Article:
Two campus structures and one downtown office building speak a new visual language.
Theater Review: Theatre Nohgaku — Noh Plays With and Without an American Accent
Zahdi Dates and Poppies demonstrates that the formal aspects of Noh can be adapted to contemporary American themes.
Theater Feature: Willing Suspension Productions Celebrates “The Sea Voyage” and a Glorious Anniversary
Willing Suspension Productions serves as a valuable counter-balance to American academia’s Shakespeare-centric curriculum.
Arts Fuse Remembrance: David Aronson, Boston Expressionist
While American art grew bolder, larger, louder, and more ironic, David Aronson was mystical, introspective, and poetic.
Concert Review: Two Operas About Mythic Women from Harpist Deborah Henson-Conant
The value of these two superb “operas” is learning where harpist Deborah Henson-Conant was musically (and emotionally) in the early ’80s.
Theater Review: A Dreamy and Acrobatic Hedda Gabler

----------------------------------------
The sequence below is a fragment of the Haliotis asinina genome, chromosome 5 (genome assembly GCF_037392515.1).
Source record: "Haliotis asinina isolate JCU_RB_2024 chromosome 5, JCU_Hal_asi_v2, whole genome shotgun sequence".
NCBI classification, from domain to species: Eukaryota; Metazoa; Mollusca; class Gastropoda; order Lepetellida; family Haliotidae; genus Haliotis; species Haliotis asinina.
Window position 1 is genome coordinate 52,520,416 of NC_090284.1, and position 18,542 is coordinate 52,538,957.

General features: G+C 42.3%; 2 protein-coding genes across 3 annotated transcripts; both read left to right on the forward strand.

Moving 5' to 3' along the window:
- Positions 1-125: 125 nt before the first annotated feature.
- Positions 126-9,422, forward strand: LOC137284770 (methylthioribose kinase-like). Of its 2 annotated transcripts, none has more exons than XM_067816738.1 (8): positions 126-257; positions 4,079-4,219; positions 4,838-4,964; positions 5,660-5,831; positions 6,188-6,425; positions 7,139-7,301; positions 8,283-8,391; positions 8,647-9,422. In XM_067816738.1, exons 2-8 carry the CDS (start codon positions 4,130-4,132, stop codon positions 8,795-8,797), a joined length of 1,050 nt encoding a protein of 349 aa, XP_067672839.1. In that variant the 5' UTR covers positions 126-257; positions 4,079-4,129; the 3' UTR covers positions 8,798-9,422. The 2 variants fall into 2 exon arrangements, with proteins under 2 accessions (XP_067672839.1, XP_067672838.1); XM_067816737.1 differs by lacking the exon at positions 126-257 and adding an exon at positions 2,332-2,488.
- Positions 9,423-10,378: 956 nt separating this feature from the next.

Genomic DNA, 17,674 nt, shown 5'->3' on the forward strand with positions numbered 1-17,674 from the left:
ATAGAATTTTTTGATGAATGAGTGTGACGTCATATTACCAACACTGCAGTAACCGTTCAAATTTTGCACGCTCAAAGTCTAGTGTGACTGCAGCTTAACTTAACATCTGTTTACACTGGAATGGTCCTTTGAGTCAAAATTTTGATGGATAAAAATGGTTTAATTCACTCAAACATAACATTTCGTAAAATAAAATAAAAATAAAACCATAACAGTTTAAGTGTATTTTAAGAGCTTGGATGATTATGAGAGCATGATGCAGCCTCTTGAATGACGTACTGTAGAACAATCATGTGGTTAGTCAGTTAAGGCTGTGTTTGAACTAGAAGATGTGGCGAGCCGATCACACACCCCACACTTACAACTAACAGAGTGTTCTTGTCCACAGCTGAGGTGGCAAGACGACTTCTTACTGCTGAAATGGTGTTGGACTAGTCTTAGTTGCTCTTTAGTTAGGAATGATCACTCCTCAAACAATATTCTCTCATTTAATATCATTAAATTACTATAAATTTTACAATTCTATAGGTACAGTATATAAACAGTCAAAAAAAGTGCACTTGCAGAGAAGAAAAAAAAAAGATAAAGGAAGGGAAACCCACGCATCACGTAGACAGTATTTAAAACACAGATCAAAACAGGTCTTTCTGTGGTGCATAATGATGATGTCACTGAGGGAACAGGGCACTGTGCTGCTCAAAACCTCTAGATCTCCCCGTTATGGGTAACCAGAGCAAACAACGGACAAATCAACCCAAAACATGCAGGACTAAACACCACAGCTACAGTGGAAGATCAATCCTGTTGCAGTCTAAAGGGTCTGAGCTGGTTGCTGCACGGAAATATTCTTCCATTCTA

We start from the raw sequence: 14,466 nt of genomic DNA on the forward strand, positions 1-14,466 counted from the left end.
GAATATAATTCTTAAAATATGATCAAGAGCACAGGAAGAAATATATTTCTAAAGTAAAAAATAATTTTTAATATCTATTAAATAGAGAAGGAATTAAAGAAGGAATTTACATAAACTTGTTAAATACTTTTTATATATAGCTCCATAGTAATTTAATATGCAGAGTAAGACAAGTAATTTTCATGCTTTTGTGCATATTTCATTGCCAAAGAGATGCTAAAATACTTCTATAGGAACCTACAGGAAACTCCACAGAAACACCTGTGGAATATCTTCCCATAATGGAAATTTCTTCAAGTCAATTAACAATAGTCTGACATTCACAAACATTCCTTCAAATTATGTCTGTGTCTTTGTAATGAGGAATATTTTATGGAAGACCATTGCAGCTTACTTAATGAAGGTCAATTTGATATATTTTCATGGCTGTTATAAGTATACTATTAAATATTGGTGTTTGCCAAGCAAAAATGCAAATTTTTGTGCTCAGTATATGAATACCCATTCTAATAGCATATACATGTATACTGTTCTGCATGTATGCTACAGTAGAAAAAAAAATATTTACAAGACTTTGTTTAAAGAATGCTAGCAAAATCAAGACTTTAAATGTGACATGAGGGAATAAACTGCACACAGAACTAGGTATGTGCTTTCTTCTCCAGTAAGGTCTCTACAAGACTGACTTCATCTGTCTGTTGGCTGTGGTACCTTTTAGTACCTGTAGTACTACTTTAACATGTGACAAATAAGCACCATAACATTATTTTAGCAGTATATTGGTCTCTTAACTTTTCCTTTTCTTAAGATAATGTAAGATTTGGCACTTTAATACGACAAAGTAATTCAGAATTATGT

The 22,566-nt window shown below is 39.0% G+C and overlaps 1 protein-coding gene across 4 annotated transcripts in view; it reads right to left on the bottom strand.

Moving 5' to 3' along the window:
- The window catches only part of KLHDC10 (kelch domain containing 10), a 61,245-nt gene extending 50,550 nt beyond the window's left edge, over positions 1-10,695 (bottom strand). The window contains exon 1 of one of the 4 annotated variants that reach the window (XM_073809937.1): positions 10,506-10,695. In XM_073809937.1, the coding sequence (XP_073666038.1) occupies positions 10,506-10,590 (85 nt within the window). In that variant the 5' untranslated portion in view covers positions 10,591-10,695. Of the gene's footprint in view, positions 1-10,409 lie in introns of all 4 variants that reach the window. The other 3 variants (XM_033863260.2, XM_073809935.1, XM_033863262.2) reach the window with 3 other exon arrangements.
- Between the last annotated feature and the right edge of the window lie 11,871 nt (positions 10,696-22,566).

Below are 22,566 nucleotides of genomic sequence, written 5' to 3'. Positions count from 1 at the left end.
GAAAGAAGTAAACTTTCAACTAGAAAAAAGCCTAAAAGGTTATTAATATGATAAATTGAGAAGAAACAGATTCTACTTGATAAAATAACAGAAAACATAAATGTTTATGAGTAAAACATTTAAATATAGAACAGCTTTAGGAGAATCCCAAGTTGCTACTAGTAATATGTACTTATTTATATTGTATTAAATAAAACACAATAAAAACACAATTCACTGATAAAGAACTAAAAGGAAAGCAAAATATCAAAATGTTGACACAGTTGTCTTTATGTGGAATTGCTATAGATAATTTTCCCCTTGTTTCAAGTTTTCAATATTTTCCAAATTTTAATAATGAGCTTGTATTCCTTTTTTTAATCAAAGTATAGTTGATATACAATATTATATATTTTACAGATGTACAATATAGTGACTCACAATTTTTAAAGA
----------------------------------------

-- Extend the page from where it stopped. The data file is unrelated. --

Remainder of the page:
Henrik Ibsen’s rejection of the everyday drives this compelling take on “Hedda Gabler” – the production generates a theatrical arena that is simultaneously acrobatic and surreal.
Classical Music Sampler: October 2010
By Caldwell Titcomb. October 2: The Longwood Symphony Orchestra opens its 28th season, the sixth under conductor Jonathan McPhee, with a program of Sibelius and Delius. Award-winning Zina Schiff will be soloist in the demanding Sibelius Violin Concerto. Also on the program are Sibelius’s “Karelia Suite” and Delius’ lovely “Walk to the Paradise Garden.” At […]
Theater Review: ‘Merrily We Roll Along’
Reviewed By Caldwell Titcomb Much attention has rightly been paid to Stephen Sondheim, who has reached the age of 80 and is the greatest composer/lyricist our country has produced. Boston University got into the act by mounting a production of Merrily We Roll Along in the large B.U. Theatre for a five-day run (April 28–May […]
Coming Attractions in Theater: December 2009
By Bill Marx The prospect of holiday cheer on stage is pretty depressing to contemplate after the soporific treacle of Paula Vogel’s PC-crazed “A Civil War Christmas: An American Musical Celebration,” which culminates in the unintentionally eye-popping vision of Walt Whitman, dressed as Kris Kringle, visiting a dying Jewish soldier. For those reluctant to take […]